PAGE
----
Cambridge "Town Bumps"
A couple of weeks ago I took part in the Cambridge ‘Town Bumps’, a unique and historic rowing race where 18 crews set off at the same time (started by a cannon!) and try and catch the crew in front without being caught by the one behind. It happens every evening for a week, and your starting position every night is based on the day before - if you catch the crew in front of you on Monday, you start in front of them on Tuesday and have the chance to chase the next boat.
It’s madness; it seems like chaos to those new to it and success is a mix of talent and fortune - the saying is that good crews go up 3 places, lucky ones go up 4 and are awarded their oars by the club. The build up and adrenaline rush when you’re waiting for the cannon to fire is incredible - even Olympic medalists say there’s nothing quite like the stress of bumps!
There’s a longer explanation here: https://en.wikipedia.org/wiki/Bumps_race and lots of bumping videos on YouTube.
I was in my club’s seventh mens boat (out of nine, along with six women’s crews) - the six higher rated crews all train regularly and are fitter and quicker than us, we’re a mix of coaches and ex first boat rowers and nobody in our boat has actually trained in ages, some not since the last bumps week in 2019 and one of us has had a hip replacement since then! The crews starting in front and behind us are either junior crews or they are new rowers with enthusiasm and fitness but only a couple of years experience.
We may be carrying a few extra kilos but have something that gives us a huge advantage over them - experience. We know how to row together, making the most of what little fitness and strength we have. We know how to hit maximum speed quickly after the start. We’ve rowed bumps many times before and know how to cope with the chaos and the stress, we can plan for most outcomes, won’t panic and we’ll probably cope better with problems during the race than most of the boats around us.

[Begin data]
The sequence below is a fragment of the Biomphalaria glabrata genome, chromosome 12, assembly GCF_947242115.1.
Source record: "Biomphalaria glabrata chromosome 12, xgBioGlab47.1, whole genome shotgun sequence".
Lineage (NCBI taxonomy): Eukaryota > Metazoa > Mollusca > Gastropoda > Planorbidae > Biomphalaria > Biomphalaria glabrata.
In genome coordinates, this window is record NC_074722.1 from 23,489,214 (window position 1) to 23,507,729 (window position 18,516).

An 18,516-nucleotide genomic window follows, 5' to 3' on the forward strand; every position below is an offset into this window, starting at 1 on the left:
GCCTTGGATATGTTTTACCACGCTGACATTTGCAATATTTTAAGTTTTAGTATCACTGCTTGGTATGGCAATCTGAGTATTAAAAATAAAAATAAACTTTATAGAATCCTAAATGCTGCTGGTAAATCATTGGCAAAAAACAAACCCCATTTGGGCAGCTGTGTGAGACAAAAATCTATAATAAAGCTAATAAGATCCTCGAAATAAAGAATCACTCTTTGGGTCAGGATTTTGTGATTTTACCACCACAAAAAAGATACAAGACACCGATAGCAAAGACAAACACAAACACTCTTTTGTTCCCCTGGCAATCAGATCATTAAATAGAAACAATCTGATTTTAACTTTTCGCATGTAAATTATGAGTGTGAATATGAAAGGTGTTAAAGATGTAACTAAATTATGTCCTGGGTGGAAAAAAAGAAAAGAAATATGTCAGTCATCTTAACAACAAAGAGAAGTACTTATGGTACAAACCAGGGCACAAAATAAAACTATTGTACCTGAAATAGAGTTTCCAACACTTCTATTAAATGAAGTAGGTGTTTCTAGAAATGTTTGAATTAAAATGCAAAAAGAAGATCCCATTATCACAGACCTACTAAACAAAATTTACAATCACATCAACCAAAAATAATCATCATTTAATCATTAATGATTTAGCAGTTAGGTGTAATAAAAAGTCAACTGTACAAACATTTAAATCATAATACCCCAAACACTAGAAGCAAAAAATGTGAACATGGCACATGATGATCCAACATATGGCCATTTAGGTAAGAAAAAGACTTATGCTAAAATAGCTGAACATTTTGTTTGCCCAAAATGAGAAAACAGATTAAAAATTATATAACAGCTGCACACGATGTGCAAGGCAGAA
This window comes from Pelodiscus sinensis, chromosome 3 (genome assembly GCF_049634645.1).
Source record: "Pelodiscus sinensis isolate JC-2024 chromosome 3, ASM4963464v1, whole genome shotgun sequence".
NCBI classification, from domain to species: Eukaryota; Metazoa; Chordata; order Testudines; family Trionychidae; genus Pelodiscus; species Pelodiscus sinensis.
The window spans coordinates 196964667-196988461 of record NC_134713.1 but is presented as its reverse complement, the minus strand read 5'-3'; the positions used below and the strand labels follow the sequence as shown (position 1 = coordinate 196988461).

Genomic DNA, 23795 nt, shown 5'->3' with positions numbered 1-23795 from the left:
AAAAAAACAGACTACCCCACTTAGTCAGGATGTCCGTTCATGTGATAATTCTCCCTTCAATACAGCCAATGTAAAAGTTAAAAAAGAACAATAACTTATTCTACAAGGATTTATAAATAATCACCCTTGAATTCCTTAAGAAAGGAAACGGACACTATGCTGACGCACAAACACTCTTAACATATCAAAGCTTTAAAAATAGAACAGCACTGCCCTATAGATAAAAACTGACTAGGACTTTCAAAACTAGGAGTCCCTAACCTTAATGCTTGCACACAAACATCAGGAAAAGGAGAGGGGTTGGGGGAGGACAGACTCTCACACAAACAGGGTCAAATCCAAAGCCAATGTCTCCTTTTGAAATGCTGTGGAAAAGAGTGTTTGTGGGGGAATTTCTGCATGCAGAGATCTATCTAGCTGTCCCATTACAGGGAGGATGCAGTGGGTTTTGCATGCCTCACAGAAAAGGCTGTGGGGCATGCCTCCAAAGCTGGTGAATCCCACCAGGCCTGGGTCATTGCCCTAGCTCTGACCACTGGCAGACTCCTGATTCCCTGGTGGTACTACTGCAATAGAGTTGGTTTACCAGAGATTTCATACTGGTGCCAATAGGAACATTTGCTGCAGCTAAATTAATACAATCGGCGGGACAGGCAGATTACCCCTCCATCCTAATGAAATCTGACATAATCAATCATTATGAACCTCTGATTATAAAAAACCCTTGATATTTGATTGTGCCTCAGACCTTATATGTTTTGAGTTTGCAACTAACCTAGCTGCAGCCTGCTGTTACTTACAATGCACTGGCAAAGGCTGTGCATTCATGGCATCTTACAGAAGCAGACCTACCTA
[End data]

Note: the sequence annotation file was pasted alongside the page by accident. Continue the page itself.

You can’t pace a bumps race or you’ll get caught by the crew behind you - everyone needs to set off at top speed and hope for the best - which can lead to problems because a race can last eight minutes if you have to row the whole course, or it can be over within a minute if a bump happens quickly. Our experience meant we had a quick start and very fast first minute or so, but after that our lack of fitness would mean we’d get caught if we hadn’t already got the crew in front - high stakes, but we had no choice but to blast off the start and hope for the best..
The results table is here http://www.crarowing.co.uk/town-bumps/about-the-cra-town-bumps/results (we’re crew number 47, Cambridge99 7) and as you can see we had an excellent week, got lucky and went up a place quite quickly every night - although though on the last night we had to row for two minutes and they almost got away!
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